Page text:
Auburn blasts K-M 49-0, retains Taylor Trophy

Kent-Meridian quarterback David Jones watches as the Auburn football team receives the Taylor trophy. - Gary Kissel/Reporter Newspapers
Kent-Meridian quarterback David Jones watches as the Auburn football team receives the Taylor trophy.
— image credit: Gary Kissel/Reporter Newspapers

For nine straight years, the Taylor Trophy has been out of the Auburn High display case only long enough to be carted to the annual football game between the Trojans and Kent-Meridian.

Then it’s re-presented to Auburn after the final whistle — and put right back into the display case.

Even before the first quarter ended in last Friday’s annual renewal of the state’s second-oldest gridiron rivalry, one thing was very clear:

That nine-year streak would stretch to 10.

During that opening 12 minutes, the Trojans methodically racked up 209 yards and four touchdowns. By the end of the game, it was nearly 500 yards and seven TDs on the way to a 49-0 rout of the Royals at French Field.

“When we moved down to 3A (for the 2006 and 2007 seasons), people didn’t care who we were playing. They just cared about when we played for the Taylor Trophy,” said Auburn two-way senior lineman Zac Tate, who helped his team improve to 3-0 in league and overall play.

At either level, Tate and his senior classmates hung onto the venerable wooden trophy all four years.

“This means a lot — it’s a big tradition around here,” he said.

The Royals (1-2, 1-2) knew they were facing a tall order against an Auburn team that has made a habit of punishing its first three opponents with a fierce, effective ground attack. On Friday, that attack accounted for 356 of Auburn’s 490 total yards. The Trojans had 242 rushing yards and 376 total at halftime.

“They didn’t do anything different (than what we expected),” K-M coach Trevor Roberts said. “They’re fundamental, they’re physical, they did everything right. And in practice, you can’t simulate what they do. If you can simulate what they can do, then you can defend it. But no way.”

What Auburn did during that decisive first quarter last Friday was a model of efficiency. The Trojans had the ball for exactly four of the 12 minutes. That’s all — four minutes. During that time, they ran 13 plays, all but one of those a first-down play and racked up 212 yards, 143 of which came on the ground.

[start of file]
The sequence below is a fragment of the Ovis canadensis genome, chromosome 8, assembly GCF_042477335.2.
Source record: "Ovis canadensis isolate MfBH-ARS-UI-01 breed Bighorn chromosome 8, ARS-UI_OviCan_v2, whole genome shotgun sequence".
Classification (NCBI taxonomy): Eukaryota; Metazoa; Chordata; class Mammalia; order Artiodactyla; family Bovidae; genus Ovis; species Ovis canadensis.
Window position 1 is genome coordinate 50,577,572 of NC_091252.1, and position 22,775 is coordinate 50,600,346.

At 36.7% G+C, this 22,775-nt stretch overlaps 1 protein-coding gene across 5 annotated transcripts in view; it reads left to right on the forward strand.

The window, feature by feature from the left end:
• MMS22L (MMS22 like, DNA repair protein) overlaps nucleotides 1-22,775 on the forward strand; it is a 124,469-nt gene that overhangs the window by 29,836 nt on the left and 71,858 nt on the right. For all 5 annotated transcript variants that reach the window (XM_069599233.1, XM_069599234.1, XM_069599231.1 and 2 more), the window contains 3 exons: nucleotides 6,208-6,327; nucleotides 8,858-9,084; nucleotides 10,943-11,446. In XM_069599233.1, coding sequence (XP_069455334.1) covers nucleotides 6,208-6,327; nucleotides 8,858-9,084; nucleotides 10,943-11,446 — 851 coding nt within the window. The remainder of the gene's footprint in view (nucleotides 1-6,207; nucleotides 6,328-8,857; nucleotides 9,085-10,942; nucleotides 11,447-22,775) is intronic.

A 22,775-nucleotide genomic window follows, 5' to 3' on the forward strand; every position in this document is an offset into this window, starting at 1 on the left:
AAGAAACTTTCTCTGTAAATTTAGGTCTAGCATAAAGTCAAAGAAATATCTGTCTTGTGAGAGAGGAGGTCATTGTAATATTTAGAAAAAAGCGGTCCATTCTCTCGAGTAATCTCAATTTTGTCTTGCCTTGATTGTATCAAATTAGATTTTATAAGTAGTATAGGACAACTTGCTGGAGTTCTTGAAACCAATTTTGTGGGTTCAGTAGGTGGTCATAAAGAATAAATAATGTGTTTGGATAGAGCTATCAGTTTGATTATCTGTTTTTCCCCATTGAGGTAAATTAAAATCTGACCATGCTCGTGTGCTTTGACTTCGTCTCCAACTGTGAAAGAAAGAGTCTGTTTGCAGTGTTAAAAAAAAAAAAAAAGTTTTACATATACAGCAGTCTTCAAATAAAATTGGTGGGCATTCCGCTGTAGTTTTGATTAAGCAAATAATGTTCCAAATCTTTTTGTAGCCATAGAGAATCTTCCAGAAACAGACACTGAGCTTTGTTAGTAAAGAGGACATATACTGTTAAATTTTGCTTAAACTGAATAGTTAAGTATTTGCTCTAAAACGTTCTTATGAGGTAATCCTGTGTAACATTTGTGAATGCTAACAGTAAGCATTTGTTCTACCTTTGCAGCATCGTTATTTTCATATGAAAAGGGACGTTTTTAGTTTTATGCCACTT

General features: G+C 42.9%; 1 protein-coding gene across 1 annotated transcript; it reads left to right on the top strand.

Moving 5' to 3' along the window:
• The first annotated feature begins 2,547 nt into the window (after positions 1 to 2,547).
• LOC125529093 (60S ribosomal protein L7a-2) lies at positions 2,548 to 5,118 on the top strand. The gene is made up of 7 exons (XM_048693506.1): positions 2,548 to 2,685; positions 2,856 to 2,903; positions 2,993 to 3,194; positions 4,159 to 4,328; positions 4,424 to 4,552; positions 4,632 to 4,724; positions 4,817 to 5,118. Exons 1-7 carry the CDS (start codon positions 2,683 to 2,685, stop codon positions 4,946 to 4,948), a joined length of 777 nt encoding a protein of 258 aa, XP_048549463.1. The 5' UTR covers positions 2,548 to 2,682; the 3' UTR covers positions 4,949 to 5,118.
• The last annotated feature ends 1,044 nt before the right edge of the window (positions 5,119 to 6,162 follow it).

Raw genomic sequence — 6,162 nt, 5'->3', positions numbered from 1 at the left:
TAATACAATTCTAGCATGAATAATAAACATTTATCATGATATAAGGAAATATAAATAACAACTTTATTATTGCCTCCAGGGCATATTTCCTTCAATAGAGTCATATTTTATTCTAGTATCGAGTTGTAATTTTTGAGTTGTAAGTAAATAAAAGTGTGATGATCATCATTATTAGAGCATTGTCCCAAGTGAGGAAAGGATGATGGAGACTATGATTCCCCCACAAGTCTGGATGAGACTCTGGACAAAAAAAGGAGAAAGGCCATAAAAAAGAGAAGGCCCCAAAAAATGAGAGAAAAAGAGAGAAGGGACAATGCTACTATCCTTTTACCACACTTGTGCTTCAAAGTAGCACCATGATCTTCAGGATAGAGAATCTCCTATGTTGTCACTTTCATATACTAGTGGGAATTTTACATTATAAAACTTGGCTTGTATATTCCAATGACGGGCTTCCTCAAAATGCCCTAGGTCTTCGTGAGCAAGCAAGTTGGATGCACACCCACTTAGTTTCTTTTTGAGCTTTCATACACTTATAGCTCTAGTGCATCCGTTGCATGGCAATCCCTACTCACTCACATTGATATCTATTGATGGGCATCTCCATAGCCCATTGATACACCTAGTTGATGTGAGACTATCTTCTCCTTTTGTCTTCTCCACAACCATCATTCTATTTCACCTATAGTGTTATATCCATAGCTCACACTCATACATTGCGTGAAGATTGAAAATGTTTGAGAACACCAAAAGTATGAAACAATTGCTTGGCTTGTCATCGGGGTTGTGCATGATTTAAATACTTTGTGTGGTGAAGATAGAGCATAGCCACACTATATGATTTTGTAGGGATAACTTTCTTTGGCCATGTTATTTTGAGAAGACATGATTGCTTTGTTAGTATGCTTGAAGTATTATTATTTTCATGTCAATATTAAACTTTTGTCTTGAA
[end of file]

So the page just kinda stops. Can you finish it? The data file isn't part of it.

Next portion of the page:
But Trojans quarterback Carlo Lavoie also threw the ball twice — both of them touchdown tosses to Austen Embody — that accounted for 69 more yards.

“We have to keep them honest. We have to do that and make sure they have to defend the whole field,” Auburn coach Gordon Elliott said. “Carlo did a great job of reading the secondary and finding open receivers.”

Not that Kent-Meridian was without its chances. Matter of fact, the Royals put together a methodical march too, starting at their own 30 and moving all the way down to the Auburn 7. But a pass from sophomore quarterback David Jones to Deangelo Larkin was picked off by Lavoie in the end zone.

By halftime, it was 42-0 as Auburn senior fullback Jeff Gouveia had run in for three touchdowns (53, 14 and 5) to go along with Embody’s two scoring catches and the Trojans’ first TD of the night, a 6-yard run by Isaiah Johnson.

K-M had one more serious shot at the end zone, coming in the early stages of the second quarter. But this time, on a Royals 2nd-and-1 from the Trojan 19, Auburn’s Chris Young intercepted a pass at the 3 that had been intended for Marlowe Brim.

“They played extremely well,” Roberts said of the Trojans. “I didn’t think we played up to our potential by any means. We came out with a unique game plan, and it didn’t come to fruition. We have to look at what we did (on film).”

K-M quarterback Jones led his team with 80 yards rushing on 15 carries. Chravis Fuimaono picked up 44 yards as the Royals went 241 yards on the ground and had 305 total.

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